In reality, of course, it doesn't work that way. Just because you can build something doesn't mean you should. Even if you cook up something cool and new and make it available, real people may still not want it.
Google seems to have stumbled on that simple fact last week. The tech world was surprised by an announcement that on January 19, Google Glass will be withdrawn from the marketplace. Sales didn't catch fire. Apparently, people didn't have much use for it
. Google may have needed to stop and listen
to the needs and emotions of people in the everyday world of consumers.
Good things certainly flowed from Google Glass. A mainstream conversation started about wearable tech, taking it out of the lab and thrusting it into the clutches of consumers. By pushing its agenda into this area, Google will help open the floodgates of products that deliver the promise of the Internet of Things.
Google Glass is a demonstration of what gives American business an edge. This kind of applied technology, that creates leaps into a whole new category of products and economic territory, is the essence of American competitiveness.
But Google's fast retreat exposes the most fundamental sin that companies make with the "build it and they will come" approach. It's a process that tech companies rely on, referred to as public beta testing. But, in one sense, it treats consumers like guinea pigs: a company such as Google invents a test product such as Google Glass, throws it into the marketplace and asks people to actually pay
(in Google Glass' case: $1,500) for the privilege of beta testing their unfinished brainstorm. Companies are so focused on the mousetrap, like Google Glass, they tend to lose touch with the emotions and needs of the people they actually work for: consumers.
Astro Teller, head of Google Glass development at Google X research labs, admitted as much.
The team looked inside Google to the technology they could produce, to make Google Glass, and they didn't fully understand what value Google Glass would play in people's lives. There are other clues that Google had little advance interest in their consumers' real feelings about the value of smart eyeglass technology.
Before launch, Google didn't anticipate that few would want to pay (or could afford) $1,500 to parade in public with a device slung around their eyes that others might perceive as either a threat to others' privacy or a pretentious geeky gadget.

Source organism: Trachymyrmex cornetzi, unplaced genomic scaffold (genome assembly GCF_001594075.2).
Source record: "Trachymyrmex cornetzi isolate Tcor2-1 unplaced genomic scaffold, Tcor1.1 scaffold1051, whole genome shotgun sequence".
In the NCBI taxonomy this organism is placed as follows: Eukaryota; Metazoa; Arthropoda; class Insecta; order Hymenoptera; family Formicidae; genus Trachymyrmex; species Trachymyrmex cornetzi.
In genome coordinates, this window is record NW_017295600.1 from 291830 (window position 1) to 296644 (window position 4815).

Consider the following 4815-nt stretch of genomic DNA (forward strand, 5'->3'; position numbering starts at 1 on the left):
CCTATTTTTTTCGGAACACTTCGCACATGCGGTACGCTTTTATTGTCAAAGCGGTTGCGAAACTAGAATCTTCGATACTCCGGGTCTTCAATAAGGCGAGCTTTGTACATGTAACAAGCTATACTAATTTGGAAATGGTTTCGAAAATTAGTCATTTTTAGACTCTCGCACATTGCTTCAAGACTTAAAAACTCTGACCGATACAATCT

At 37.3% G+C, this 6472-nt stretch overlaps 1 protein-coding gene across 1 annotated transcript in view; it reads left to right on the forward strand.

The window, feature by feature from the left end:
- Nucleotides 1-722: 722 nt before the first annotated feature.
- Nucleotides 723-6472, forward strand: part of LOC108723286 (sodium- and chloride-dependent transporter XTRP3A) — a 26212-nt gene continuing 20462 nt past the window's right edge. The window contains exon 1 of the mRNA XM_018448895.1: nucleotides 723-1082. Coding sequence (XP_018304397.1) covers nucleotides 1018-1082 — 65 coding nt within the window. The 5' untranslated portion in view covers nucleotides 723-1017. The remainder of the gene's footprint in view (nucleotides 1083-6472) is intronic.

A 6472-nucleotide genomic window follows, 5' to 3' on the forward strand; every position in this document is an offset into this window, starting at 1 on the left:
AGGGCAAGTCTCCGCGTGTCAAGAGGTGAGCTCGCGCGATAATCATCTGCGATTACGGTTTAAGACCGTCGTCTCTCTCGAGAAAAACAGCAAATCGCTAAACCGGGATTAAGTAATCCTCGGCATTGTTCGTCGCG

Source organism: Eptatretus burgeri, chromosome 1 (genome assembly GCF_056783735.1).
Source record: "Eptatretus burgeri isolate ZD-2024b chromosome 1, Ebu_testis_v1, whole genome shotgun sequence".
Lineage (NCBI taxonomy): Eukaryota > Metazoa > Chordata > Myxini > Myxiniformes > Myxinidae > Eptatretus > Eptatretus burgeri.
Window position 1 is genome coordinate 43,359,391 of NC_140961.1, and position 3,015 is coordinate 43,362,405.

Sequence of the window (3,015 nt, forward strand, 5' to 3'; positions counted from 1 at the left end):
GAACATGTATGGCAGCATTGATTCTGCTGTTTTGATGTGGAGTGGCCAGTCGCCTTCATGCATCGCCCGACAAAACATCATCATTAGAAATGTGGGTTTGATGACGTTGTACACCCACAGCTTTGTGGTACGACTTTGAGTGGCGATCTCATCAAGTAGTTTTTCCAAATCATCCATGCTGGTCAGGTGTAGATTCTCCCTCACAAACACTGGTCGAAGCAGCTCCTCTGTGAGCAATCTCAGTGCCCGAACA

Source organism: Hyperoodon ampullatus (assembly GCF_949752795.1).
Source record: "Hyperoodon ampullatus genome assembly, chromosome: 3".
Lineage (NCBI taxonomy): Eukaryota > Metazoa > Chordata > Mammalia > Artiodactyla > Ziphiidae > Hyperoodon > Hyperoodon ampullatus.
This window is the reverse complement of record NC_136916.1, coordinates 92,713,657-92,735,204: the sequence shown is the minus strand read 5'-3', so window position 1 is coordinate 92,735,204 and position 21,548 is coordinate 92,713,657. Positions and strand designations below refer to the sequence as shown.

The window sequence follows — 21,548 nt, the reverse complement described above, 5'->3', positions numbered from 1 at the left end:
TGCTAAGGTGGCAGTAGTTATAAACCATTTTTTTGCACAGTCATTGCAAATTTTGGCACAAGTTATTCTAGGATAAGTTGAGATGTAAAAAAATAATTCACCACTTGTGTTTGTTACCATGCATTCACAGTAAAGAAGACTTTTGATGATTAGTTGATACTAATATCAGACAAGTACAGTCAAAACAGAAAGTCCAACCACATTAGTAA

Google designated early adopters as "Explorers," but the outside world didn't quite see them that way. "Glasshole" was the word people invented to describe Google Glass wearers. They were thrown out of bars and banned from movie theaters because of privacy and intellectual property concerns. Google Glass showed, yet again, that Silicon Valley's idea of fashion has precious little to do with the tastes of the rest of the world.
Google execs were taken aback: they'd never anticipated rejection. Sebastian Thurn, a key exec on the Google Glass team, was shocked
by the Glasshole label and surprised that for his officemates, wife and family, "it was much less desirable for me to wear it than I initially thought."
Is that tone deaf? Maybe. But more than anything, Google spent its time looking inward, at how to make a product that would fit their business agenda of capturing more personal data, rather than looking outward. That was a critical mistake. Feelings and emotions that consumers bring to a product are the pistons of the consumer demand engine -- the "demand drivers" of why someone wants a product to begin with.
Those drivers were there to be discovered and applied to the Google Glass product development process -- and none of those are connected to the company's ultimate goal of having people hand over yet more data to Google. Privacy, for example, is known as a big issue in wearable tech. Consumer confidence in the security of digital channels is low. There is not one mode
through which a majority of Americans are "very secure" sharing private information.
How Google protects information through product design helps determine whether a person will be interested in buying their product. Google, more than any company, is familiar with this tricky relationship between technology and privacy. Yet it designed a product that raised but didn't acknowledge and address these concerns.
Google seems to have also missed that fashion is personal -- and that is no less true in wearable tech. Any wearable tech
that typecasts the wearer or, worse, threatens others -- as Google Glass did -- is likely to find limited demand.
Google is moving to fix the basic issues that dogged Google Glass by making product improvements, utilizing eyewear expertise, including a leader with fashion experience, and taking advantage of a big gun for strategic guidance -- Tony Fadell -- who brought the iPod and Nest to market. We'll find out if the new team grasps the core reason Google Glass failed: the company wasn't accountable to its consumers.
One can hope that in the next Google Glass round, and for other Google "moon shots" still incubating in the Google X lab (driverless cars, wifi balloons and glucose-sensitive contact lenses to name a few), the company's engineers will gaze outside their lab to build a field of dreams for the people intended to play there.